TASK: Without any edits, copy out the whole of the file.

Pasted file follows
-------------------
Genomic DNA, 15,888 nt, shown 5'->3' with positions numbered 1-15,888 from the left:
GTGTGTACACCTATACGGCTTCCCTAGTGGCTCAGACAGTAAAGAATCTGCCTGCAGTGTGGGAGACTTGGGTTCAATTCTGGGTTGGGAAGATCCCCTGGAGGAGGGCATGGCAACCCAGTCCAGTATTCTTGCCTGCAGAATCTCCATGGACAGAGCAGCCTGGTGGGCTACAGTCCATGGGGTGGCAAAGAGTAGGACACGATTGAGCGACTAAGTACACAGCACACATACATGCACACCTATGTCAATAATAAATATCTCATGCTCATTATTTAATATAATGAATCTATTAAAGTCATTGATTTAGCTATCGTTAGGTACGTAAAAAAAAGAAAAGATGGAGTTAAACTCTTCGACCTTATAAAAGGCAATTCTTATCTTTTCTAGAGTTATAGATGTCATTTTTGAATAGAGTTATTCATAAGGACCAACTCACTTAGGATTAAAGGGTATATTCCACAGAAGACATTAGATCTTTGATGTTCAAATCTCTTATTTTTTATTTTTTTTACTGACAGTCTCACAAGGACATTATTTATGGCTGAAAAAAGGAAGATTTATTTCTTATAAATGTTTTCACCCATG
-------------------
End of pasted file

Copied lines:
Genomic DNA, 15,888 nt, shown 5'->3' with positions numbered 1-15,888 from the left:
GTGTGTACACCTATACGGCTTCCCTAGTGGCTCAGACAGTAAAGAATCTGCCTGCAGTGTGGGAGACTTGGGTTCAATTCTGGGTTGGGAAGATCCCCTGGAGGAGGGCATGGCAACCCAGTCCAGTATTCTTGCCTGCAGAATCTCCATGGACAGAGCAGCCTGGTGGGCTACAGTCCATGGGGTGGCAAAGAGTAGGACACGATTGAGCGACTAAGTACACAGCACACATACATGCACACCTATGTCAATAATAAATATCTCATGCTCATTATTTAATATAATGAATCTATTAAAGTCATTGATTTAGCTATCGTTAGGTACGTAAAAAAAAGAAAAGATGGAGTTAAACTCTTCGACCTTATAAAAGGCAATTCTTATCTTTTCTAGAGTTATAGATGTCATTTTTGAATAGAGTTATTCATAAGGACCAACTCACTTAGGATTAAAGGGTATATTCCACAGAAGACATTAGATCTTTGATGTTCAAATCTCTTATTTTTTATTTTTTTTACTGACAGTCTCACAAGGACATTATTTATGGCTGAAAAAAGGAAGATTTATTTCTTATAAATGTTTTCACCCATG